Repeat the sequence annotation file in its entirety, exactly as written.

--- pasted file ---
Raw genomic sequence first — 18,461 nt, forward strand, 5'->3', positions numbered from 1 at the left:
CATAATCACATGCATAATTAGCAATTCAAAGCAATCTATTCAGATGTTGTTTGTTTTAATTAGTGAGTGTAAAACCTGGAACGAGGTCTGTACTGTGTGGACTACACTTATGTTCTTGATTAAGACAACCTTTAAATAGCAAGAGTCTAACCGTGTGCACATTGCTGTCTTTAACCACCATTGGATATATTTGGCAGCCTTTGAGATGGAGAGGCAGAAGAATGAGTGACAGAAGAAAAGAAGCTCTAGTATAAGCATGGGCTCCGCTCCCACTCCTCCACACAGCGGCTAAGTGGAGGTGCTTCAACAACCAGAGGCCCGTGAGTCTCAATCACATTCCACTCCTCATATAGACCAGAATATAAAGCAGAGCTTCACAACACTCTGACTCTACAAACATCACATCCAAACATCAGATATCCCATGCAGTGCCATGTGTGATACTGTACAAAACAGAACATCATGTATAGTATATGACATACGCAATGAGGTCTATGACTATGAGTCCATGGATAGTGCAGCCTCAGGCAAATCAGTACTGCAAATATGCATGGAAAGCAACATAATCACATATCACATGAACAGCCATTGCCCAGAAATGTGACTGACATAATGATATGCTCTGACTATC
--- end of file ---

Raw genomic sequence first — 18,461 nt, forward strand, 5'->3', positions numbered from 1 at the left:
CATAATCACATGCATAATTAGCAATTCAAAGCAATCTATTCAGATGTTGTTTGTTTTAATTAGTGAGTGTAAAACCTGGAACGAGGTCTGTACTGTGTGGACTACACTTATGTTCTTGATTAAGACAACCTTTAAATAGCAAGAGTCTAACCGTGTGCACATTGCTGTCTTTAACCACCATTGGATATATTTGGCAGCCTTTGAGATGGAGAGGCAGAAGAATGAGTGACAGAAGAAAAGAAGCTCTAGTATAAGCATGGGCTCCGCTCCCACTCCTCCACACAGCGGCTAAGTGGAGGTGCTTCAACAACCAGAGGCCCGTGAGTCTCAATCACATTCCACTCCTCATATAGACCAGAATATAAAGCAGAGCTTCACAACACTCTGACTCTACAAACATCACATCCAAACATCAGATATCCCATGCAGTGCCATGTGTGATACTGTACAAAACAGAACATCATGTATAGTATATGACATACGCAATGAGGTCTATGACTATGAGTCCATGGATAGTGCAGCCTCAGGCAAATCAGTACTGCAAATATGCATGGAAAGCAACATAATCACATATCACATGAACAGCCATTGCCCAGAAATGTGACTGACATAATGATATGCTCTGACTATC